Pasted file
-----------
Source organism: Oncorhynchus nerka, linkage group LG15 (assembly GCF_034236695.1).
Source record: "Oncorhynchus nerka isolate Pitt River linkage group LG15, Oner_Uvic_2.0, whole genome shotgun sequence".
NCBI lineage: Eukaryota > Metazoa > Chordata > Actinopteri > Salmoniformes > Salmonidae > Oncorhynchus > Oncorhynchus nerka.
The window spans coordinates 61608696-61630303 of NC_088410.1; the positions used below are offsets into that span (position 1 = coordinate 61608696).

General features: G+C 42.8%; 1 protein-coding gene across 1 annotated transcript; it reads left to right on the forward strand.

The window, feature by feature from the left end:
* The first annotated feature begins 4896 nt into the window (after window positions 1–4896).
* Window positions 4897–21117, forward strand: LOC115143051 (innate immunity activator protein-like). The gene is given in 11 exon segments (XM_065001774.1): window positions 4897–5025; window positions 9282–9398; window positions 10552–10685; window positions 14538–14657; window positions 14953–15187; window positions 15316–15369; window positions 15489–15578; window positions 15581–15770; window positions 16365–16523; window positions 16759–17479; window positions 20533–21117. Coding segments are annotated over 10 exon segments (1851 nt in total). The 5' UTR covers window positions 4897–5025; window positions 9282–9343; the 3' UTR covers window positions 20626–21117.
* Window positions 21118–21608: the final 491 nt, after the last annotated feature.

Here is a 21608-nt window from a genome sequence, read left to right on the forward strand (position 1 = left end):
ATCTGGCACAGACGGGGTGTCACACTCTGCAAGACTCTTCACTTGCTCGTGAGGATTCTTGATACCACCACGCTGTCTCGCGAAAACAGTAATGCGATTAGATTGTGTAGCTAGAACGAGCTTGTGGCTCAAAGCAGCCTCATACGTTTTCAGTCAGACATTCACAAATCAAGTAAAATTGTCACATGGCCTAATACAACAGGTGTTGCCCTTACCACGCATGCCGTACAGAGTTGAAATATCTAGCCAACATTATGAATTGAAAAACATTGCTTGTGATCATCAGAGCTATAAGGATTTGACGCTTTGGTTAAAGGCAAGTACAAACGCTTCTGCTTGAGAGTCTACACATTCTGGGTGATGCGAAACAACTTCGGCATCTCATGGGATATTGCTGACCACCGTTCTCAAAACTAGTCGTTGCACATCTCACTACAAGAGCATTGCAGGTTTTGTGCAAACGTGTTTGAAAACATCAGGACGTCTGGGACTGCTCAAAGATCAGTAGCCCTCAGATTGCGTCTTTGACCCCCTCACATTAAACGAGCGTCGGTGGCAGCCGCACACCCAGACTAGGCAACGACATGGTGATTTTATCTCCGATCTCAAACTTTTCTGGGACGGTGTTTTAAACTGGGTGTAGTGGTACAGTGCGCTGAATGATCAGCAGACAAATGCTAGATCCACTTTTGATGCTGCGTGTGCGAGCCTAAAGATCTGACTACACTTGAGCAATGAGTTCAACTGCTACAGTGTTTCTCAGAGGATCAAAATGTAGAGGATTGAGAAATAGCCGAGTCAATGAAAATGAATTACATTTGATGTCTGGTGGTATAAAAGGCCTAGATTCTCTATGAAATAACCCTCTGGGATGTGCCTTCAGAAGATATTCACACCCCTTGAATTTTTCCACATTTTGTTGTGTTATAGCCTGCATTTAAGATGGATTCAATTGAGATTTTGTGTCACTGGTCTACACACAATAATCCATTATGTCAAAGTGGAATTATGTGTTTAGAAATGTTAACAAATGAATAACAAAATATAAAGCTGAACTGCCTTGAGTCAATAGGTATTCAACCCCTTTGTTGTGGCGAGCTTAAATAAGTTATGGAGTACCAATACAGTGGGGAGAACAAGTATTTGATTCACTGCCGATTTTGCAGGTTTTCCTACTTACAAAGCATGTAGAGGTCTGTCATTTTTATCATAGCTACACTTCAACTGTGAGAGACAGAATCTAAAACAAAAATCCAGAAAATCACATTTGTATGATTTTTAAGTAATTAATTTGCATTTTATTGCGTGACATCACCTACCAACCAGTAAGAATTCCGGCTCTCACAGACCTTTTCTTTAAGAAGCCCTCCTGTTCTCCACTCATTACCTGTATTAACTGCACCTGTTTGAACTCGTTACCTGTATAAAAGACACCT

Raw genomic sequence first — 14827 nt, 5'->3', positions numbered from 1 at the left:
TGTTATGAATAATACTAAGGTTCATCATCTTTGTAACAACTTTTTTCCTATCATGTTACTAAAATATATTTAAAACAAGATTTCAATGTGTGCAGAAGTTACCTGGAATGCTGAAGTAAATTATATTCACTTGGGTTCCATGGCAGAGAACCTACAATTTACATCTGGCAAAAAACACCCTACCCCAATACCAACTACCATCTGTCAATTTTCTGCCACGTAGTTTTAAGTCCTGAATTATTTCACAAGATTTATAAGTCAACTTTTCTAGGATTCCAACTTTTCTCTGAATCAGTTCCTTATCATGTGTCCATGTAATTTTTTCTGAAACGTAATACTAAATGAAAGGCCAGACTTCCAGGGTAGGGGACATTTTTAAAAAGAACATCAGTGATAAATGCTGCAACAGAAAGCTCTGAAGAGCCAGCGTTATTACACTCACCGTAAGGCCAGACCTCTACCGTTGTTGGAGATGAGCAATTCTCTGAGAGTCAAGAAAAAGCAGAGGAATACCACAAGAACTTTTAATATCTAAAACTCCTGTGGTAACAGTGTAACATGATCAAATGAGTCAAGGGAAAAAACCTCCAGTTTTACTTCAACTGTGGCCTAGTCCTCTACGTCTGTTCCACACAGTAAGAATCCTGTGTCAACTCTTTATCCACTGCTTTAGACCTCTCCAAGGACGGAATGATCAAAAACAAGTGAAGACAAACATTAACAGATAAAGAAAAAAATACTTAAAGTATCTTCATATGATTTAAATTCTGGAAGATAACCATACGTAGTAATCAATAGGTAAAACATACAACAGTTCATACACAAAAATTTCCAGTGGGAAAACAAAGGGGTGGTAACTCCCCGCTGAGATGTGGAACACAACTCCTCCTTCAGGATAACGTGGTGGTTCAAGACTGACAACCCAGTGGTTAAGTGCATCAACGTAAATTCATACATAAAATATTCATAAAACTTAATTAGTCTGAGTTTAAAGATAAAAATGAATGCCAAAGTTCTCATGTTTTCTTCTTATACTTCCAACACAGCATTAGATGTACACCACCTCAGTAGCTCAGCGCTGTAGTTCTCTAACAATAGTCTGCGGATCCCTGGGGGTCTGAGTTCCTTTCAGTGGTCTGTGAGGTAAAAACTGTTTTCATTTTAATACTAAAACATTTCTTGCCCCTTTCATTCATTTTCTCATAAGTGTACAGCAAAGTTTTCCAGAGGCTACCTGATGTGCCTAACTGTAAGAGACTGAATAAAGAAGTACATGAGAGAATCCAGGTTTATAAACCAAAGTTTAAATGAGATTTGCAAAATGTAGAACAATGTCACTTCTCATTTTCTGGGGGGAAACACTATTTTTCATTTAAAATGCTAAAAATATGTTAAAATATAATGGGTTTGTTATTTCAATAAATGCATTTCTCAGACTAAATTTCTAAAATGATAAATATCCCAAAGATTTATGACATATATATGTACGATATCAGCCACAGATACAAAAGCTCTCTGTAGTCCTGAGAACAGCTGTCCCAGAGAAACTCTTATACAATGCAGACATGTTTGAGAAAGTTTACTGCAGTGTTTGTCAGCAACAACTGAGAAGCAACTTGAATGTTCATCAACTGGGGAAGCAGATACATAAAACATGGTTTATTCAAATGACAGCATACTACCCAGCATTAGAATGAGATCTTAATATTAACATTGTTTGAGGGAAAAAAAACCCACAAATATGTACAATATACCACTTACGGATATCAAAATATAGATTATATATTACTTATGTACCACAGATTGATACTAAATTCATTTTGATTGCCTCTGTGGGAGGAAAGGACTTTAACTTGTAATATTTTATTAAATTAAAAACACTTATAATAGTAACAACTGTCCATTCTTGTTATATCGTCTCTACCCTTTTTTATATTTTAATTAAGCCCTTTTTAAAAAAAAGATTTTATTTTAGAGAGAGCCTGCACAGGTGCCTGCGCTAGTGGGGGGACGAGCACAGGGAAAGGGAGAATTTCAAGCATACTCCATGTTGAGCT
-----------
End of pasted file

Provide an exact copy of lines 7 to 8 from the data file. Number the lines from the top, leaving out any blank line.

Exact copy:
* The first annotated feature begins 4896 nt into the window (after window positions 1–4896).
* Window positions 4897–21117, forward strand: LOC115143051 (innate immunity activator protein-like). The gene is given in 11 exon segments (XM_065001774.1): window positions 4897–5025; window positions 9282–9398; window positions 10552–10685; window positions 14538–14657; window positions 14953–15187; window positions 15316–15369; window positions 15489–15578; window positions 15581–15770; window positions 16365–16523; window positions 16759–17479; window positions 20533–21117. Coding segments are annotated over 10 exon segments (1851 nt in total). The 5' UTR covers window positions 4897–5025; window positions 9282–9343; the 3' UTR covers window positions 20626–21117.